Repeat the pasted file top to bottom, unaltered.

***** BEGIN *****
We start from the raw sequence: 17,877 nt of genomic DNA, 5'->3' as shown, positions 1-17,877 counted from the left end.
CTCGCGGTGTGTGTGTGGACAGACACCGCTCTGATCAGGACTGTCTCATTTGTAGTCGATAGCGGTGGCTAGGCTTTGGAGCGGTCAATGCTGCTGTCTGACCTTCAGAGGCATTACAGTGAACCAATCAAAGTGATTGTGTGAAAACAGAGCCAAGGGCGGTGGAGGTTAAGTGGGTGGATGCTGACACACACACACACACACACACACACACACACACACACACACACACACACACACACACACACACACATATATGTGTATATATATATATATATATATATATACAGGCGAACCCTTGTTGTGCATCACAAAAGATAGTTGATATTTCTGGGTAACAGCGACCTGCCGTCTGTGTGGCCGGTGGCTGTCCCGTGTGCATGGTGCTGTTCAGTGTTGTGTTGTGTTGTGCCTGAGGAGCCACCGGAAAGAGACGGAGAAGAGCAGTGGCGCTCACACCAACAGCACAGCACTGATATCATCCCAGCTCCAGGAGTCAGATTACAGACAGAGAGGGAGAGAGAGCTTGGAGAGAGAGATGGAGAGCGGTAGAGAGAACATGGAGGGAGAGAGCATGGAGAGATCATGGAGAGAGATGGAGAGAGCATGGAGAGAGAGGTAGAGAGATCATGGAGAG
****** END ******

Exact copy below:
We start from the raw sequence: 17,877 nt of genomic DNA, 5'->3' as shown, positions 1-17,877 counted from the left end.
CTCGCGGTGTGTGTGTGGACAGACACCGCTCTGATCAGGACTGTCTCATTTGTAGTCGATAGCGGTGGCTAGGCTTTGGAGCGGTCAATGCTGCTGTCTGACCTTCAGAGGCATTACAGTGAACCAATCAAAGTGATTGTGTGAAAACAGAGCCAAGGGCGGTGGAGGTTAAGTGGGTGGATGCTGACACACACACACACACACACACACACACACACACACACACACACACACACACACACACACACACACATATATGTGTATATATATATATATATATATATATACAGGCGAACCCTTGTTGTGCATCACAAAAGATAGTTGATATTTCTGGGTAACAGCGACCTGCCGTCTGTGTGGCCGGTGGCTGTCCCGTGTGCATGGTGCTGTTCAGTGTTGTGTTGTGTTGTGCCTGAGGAGCCACCGGAAAGAGACGGAGAAGAGCAGTGGCGCTCACACCAACAGCACAGCACTGATATCATCCCAGCTCCAGGAGTCAGATTACAGACAGAGAGGGAGAGAGAGCTTGGAGAGAGAGATGGAGAGCGGTAGAGAGAACATGGAGGGAGAGAGCATGGAGAGATCATGGAGAGAGATGGAGAGAGCATGGAGAGAGAGGTAGAGAGATCATGGAGAG